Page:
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Play and Illusion in Renaissance Humanism
Author: Timothy Kircher
In Before Enlightenment: Play and Illusion in Renaissance Humanism, Timothy Kircher argues for new ways of appreciating Renaissance humanist philosophy. Literary qualities – tone, voice, persona, style, imagery – composed a core of their philosophizing, so that play and illusion, as well as rational certainty, formed pre-Enlightenment ideas about knowledge, ethics, and metaphysics.

Before Enlightenment takes issue with the long-standing view of humanism’s philosophical mediocrity. It shows new features of Renaissance culture that help explain the origins not only of Enlightenment rationalists, but also of early modern novelists and essayists. If humanist writings promoted objective knowledge based on reason’s supremacy over emotion, they also showed awareness of one’s place and play in the world. The animal rationale is also the homo ludens.

Abstract

In this paper, we show how the Epicureans are part of and transform the originally Platonic ethical tradition of the assimilation to the divine (ὁμοίωσις θεῷ). We argue that a proper understanding of this tradition helps us to understand better the role that thinking plays in Epicurean ethics: Epicurus’ emphasis on and reinterpretation of thinking allows him to reject more forcefully the claim that the best life is a life of unreflective pleasure (βίος ἀπολαυστικός).

In: Mnemosyne
In: Mnemosyne
In: Mnemosyne
In: Mnemosyne
In: Mnemosyne
In: Mnemosyne
Author: Nina Almazova

Abstract

Polymnestus (seventh century BC) is represented in Ps.-Plu. De mus. as the second composer of aulodic nomes and processional songs after Clonas. This paper argues that Polymnestus’ nomes bore his name and that he did not compose either the orthian nomes or those ascribed to Clonas. Polymnestus’ music continued to be known in the classical period; he was considered to be working in an innovative, but decent and sublime style. This does not fit well with the assertion of the scholia to Aristophanes, based on Ar. Eq. 1287 and Cratin. fr. 338 K-A, that Polymnestus composed obscene songs. An explanation for this incongruity is proposed: the expressions Πολυµνήστεια ποιεῖν and Πολυµνήστει’ ἀείδειν may be a pun which connected an Athenian named Polymnestus with his great Colophonian namesake. Thus it provides no information about the artistic heritage of Polymnestus of Colophon, but instead proves his fame in the classical period.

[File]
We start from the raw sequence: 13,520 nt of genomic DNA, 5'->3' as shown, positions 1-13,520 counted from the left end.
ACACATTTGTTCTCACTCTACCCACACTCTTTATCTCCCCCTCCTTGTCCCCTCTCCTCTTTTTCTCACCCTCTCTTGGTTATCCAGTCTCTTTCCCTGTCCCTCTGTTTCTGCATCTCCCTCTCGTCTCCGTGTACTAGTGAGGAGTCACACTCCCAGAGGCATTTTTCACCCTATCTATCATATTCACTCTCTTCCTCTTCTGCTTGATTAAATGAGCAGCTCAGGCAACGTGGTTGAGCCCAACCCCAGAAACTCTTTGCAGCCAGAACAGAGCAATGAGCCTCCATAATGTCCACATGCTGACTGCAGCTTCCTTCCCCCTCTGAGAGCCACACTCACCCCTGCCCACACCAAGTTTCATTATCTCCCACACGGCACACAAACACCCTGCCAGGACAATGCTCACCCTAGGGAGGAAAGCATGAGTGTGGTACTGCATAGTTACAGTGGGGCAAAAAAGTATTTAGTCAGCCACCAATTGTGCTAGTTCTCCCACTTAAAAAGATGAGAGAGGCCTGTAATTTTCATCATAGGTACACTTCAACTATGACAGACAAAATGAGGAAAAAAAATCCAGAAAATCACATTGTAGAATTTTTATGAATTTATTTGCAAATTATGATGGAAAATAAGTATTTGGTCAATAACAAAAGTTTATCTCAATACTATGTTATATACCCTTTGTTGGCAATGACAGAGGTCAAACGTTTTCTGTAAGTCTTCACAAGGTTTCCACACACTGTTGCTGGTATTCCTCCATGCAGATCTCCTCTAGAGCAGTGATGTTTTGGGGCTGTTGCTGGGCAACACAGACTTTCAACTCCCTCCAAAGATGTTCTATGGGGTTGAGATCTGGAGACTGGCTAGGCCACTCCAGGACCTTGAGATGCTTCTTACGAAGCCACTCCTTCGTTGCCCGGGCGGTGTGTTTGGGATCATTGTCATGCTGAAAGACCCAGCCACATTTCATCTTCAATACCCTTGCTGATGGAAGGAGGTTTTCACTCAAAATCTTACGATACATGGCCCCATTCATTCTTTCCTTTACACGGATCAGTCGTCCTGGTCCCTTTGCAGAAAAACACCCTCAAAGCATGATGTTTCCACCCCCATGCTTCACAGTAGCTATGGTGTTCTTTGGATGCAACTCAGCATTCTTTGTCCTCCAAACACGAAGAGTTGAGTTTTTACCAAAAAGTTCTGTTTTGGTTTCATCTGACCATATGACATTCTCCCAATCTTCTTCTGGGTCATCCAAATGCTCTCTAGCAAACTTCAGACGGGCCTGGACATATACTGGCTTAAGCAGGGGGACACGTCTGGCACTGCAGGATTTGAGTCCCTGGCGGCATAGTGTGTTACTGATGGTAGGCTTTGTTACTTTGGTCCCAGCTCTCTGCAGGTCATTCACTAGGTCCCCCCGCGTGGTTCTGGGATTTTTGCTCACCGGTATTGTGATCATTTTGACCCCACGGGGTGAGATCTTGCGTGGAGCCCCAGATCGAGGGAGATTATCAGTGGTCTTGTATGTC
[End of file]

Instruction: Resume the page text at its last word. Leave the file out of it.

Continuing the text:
In: Mnemosyne
Author: Rafael Ferber

Abstract

This paper deals with the deuteros plous, literally ‘the second voyage’, proverbially ‘the next best way’, discussed in Plato’s Phaedo, the key passage being Phd. 99e4-100a3. I argue that (a) the ‘flight into the logoi’ can have two different interpretations, a standard one and a non-standard one. The issue is whether at 99e-100a Socrates means that both the student of erga and the student of logoi consider images (‘the standard interpretation’), or the student of logoi does not consider images (‘the non-standard interpretation’); (b) the non-standard one implies the problem of the hypothesis, a problem analogous to the problem of the elenchus; (c) there is a structural analogy between Descartes’ ontological argument for the existence of God in his 5th Meditation and the final proof for the immortality of the soul in the Phaedo.

In: Mnemosyne
In: Mnemosyne